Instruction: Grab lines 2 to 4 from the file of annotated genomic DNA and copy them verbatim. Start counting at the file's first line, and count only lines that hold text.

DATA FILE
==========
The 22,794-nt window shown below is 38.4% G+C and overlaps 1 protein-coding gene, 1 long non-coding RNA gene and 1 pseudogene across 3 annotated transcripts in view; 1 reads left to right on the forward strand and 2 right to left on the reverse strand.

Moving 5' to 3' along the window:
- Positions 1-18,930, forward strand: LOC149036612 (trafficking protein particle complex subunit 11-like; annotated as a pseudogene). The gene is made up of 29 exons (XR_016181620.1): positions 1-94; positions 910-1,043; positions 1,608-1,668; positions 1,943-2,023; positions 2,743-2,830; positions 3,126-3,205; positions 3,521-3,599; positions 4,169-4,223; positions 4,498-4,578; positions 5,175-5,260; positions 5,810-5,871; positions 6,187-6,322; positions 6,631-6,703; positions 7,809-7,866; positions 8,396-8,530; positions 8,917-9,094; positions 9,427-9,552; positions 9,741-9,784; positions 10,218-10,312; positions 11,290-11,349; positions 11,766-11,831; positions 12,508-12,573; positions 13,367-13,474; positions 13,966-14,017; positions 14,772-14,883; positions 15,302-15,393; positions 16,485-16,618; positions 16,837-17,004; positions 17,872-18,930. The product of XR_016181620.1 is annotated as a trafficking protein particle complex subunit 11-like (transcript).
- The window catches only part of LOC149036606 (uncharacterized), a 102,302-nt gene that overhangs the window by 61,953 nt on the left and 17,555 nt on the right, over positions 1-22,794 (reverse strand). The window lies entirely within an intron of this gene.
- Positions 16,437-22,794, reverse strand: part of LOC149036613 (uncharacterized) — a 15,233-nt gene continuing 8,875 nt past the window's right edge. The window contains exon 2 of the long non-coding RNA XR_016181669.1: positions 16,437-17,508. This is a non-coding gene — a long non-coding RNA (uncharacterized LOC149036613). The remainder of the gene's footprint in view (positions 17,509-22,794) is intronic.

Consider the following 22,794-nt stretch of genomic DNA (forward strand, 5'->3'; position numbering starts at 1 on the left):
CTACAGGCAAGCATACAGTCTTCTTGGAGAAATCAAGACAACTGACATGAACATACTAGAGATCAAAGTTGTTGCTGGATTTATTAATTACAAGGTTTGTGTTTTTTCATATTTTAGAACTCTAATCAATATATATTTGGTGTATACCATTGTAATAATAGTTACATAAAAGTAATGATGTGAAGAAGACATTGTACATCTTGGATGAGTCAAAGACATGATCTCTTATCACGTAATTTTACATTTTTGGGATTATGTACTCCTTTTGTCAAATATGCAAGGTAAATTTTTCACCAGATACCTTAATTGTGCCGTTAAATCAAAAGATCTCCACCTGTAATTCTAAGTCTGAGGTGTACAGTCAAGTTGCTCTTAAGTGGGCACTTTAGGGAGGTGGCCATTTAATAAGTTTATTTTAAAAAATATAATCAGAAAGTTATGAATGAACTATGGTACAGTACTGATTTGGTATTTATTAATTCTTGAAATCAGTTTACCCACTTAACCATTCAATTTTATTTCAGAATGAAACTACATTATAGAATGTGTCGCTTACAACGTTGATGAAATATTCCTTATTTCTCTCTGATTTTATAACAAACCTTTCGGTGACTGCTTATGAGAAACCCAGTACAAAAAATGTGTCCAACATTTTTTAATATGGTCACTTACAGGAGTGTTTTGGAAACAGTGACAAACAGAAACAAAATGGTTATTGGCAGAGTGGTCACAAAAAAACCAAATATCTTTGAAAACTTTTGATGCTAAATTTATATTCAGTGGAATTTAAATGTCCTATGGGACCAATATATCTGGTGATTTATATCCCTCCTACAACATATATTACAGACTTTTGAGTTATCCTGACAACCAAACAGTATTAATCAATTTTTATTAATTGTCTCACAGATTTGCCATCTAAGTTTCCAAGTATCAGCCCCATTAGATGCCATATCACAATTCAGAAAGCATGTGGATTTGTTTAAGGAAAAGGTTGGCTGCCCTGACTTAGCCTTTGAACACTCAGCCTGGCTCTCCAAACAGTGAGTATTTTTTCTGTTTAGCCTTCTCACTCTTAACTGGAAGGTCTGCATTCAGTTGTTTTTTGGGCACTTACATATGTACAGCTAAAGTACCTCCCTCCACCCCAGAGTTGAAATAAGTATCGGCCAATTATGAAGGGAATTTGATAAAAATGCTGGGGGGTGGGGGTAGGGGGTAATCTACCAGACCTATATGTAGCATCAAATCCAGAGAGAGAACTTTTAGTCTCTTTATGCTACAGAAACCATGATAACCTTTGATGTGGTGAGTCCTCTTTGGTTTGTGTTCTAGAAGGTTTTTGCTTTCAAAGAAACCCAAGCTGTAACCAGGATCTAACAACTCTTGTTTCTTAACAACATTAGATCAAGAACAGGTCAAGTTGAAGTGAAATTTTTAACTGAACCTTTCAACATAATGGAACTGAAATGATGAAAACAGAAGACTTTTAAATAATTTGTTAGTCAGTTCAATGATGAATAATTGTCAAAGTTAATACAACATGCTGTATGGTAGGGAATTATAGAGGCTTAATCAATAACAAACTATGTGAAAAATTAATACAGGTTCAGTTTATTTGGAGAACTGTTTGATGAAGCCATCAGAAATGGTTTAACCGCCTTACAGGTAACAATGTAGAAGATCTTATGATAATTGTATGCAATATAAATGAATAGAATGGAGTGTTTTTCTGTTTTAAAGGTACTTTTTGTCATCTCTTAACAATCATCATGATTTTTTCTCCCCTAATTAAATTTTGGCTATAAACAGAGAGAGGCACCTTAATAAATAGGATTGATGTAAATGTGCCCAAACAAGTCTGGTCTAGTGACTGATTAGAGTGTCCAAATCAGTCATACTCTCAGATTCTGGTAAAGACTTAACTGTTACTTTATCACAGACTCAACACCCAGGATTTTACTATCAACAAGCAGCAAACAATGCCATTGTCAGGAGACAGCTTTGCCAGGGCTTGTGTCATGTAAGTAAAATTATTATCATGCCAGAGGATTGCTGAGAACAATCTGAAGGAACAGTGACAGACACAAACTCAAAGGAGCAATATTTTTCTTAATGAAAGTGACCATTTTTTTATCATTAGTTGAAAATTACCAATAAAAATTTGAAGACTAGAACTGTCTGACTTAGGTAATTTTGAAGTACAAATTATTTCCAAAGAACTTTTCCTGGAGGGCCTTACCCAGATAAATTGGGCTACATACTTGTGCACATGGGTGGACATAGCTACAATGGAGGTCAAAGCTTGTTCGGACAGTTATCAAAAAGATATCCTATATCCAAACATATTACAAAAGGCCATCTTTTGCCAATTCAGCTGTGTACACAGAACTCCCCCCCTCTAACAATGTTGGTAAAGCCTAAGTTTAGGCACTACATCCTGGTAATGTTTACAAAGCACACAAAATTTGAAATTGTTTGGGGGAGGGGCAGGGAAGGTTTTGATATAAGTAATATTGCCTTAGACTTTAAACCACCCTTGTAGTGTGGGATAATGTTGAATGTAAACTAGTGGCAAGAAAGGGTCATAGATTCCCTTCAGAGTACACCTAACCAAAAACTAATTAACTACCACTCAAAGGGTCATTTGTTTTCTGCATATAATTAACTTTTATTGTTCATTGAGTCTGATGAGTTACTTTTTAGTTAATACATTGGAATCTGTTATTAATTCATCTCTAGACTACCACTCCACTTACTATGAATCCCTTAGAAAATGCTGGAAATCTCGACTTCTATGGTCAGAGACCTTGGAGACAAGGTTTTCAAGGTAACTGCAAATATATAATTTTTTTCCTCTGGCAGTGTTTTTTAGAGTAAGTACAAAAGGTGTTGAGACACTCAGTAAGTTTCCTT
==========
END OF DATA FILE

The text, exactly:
Moving 5' to 3' along the window:
- Positions 1-18,930, forward strand: LOC149036612 (trafficking protein particle complex subunit 11-like; annotated as a pseudogene). The gene is made up of 29 exons (XR_016181620.1): positions 1-94; positions 910-1,043; positions 1,608-1,668; positions 1,943-2,023; positions 2,743-2,830; positions 3,126-3,205; positions 3,521-3,599; positions 4,169-4,223; positions 4,498-4,578; positions 5,175-5,260; positions 5,810-5,871; positions 6,187-6,322; positions 6,631-6,703; positions 7,809-7,866; positions 8,396-8,530; positions 8,917-9,094; positions 9,427-9,552; positions 9,741-9,784; positions 10,218-10,312; positions 11,290-11,349; positions 11,766-11,831; positions 12,508-12,573; positions 13,367-13,474; positions 13,966-14,017; positions 14,772-14,883; positions 15,302-15,393; positions 16,485-16,618; positions 16,837-17,004; positions 17,872-18,930. The product of XR_016181620.1 is annotated as a trafficking protein particle complex subunit 11-like (transcript).
- The window catches only part of LOC149036606 (uncharacterized), a 102,302-nt gene that overhangs the window by 61,953 nt on the left and 17,555 nt on the right, over positions 1-22,794 (reverse strand). The window lies entirely within an intron of this gene.